Defense verdicts prove there are so many frivolous cases. Again, this was not true. First, no victim can file a case unless an expert says there was malpractice. That requirement has been around forever. Second, medical malpractice cases are quite difficult, as the juries want to give the doctor the benefit of the doubt. However, the best cases settle. In droves. What is left are the most difficult, and they do go to trial—and many of those are lost because of their difficulty, not because of frivolity.
Reduced claims and reforms will lower the cost of malpractice insurance for the doctors. This was, by far, about the biggest lie the industry told. To date, premium reduction has been almost nil. But insurance profits are up, no doubt.
Jurors give runaway awards when deciding malpractice cases. Again, not true. Juries are, in the main, excellent at determining the value of a case. They are conservative by nature. We know this from years of practice and a report from the Department of Justice. It showed that the median medical malpractice award from a jury was $400,000. But, the median award from judges, when they were deciding the case as they can do by agreement of the parties, was $631,000. In other words, juries are decidedly more conservative than highly trained judges, who see these cases day in and day out.
Caps on damages will improve healthcare and reduced costs. Study after study has shown this to be false. What the caps really do is make it harder for victims to find lawyers, who must base their decision to take a case on risk. Lawyers practice law and business and must invest in cases based on risk, just like any other business. Medical malpractice cases usually cost over $50,000 to pursue, and if the damages award is capped, then lawyers cannot afford to take the case because the potential return is outweighed by the risk, and the return to the client of is little help. Caps do nothing more than shut down cases before they are filed, and deprive victims of access to courts.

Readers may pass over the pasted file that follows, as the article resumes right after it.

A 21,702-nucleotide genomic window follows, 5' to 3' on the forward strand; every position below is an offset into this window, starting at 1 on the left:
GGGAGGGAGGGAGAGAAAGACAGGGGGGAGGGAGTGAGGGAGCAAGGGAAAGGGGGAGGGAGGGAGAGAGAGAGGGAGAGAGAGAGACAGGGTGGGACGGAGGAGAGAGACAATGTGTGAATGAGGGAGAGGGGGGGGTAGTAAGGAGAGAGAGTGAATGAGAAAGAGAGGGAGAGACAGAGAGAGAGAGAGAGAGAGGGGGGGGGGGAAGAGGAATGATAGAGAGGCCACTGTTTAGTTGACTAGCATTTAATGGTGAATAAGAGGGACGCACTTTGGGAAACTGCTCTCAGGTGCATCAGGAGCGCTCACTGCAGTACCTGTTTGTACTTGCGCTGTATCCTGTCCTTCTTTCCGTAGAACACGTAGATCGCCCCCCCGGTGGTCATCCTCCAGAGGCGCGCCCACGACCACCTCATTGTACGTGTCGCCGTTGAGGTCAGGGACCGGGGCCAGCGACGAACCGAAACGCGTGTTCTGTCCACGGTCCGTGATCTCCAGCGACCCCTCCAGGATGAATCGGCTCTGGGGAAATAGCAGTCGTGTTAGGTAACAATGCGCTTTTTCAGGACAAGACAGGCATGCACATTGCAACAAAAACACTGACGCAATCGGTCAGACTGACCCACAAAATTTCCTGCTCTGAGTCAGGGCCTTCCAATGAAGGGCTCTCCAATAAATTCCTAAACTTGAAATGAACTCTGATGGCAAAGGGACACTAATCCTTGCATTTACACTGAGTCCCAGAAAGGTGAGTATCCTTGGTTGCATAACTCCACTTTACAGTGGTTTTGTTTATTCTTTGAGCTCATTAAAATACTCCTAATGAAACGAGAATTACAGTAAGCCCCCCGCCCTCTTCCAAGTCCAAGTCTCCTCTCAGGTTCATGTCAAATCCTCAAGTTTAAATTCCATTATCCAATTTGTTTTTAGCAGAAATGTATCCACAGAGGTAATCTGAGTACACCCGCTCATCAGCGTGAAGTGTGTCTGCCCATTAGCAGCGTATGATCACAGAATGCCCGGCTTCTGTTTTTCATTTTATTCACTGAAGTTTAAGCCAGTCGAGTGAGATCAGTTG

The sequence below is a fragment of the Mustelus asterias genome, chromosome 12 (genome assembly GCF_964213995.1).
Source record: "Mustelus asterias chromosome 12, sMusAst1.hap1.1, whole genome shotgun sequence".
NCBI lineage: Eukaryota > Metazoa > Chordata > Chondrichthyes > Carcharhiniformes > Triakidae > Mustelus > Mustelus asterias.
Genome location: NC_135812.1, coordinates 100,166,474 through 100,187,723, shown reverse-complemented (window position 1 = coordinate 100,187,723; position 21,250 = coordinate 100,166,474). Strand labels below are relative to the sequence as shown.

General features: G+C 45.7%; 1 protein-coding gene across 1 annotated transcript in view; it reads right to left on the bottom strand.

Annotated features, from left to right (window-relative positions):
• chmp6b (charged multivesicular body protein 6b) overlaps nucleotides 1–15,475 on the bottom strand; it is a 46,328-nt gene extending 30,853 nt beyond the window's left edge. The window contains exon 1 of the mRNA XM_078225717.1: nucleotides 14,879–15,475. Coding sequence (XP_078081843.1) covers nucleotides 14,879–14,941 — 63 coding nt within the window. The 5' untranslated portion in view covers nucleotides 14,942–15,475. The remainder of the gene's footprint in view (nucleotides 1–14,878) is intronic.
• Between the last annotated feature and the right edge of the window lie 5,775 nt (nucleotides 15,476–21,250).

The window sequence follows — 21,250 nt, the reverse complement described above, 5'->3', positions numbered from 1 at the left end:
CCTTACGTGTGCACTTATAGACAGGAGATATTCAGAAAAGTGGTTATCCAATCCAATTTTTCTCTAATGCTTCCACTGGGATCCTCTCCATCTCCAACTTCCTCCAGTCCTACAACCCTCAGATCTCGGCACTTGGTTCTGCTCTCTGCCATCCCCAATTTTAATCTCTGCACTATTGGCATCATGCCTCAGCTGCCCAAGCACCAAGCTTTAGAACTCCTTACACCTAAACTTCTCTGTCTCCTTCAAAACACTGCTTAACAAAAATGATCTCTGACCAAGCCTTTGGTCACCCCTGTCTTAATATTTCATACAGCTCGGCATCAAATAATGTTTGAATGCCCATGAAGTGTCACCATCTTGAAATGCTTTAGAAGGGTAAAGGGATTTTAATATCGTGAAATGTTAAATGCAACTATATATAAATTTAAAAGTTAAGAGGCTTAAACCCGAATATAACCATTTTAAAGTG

A 2012 study by the prestigious New England Journal of Medicine is the most recent study, of many such studies, that proves tort reform simply does not work. A team of five doctors and various health care experts studied claims in Georgia, South Carolina, and Texas. The study looked at 3.8 million ER cases in 1166 hospitals from 1996 to 2012. They chose ER cases because the emergency room was thought especially to need tort reform, and thus it is nearly impossible to sue an ER doctor for negligence. The study showed that the reforms did nothing to reduce the number of tests (MRIs, CTs, etc.) ordered. The reforms did not lower costs—even in places where the doctors are nearly insulated from suit. In other words, the reforms did not cause doctors to stop ordering tests and caring for their patients with the best and newest technology.
So what did the reforms really do? Absolutely nothing for the patients. Very little for the doctors. But a whole lot to swell the profits of the insurance companies, who did not reduce their premiums even though they saw fewer and fewer medical malpractice suits filed. It is a great gig if you can get it: have people pay you for insurance to protect against claims, but then enact legislation that reduces those claims, but not premiums. Slick. Fancy. And driven solely by greed.
Lesson Learned (among others). Legislators should enact legislation based on facts and data. Not on myth. Not on anecdote. Not on falsehoods. And certainly not to satisfy the heavily lobbied profit-driven wishes of a very greedy special interest group.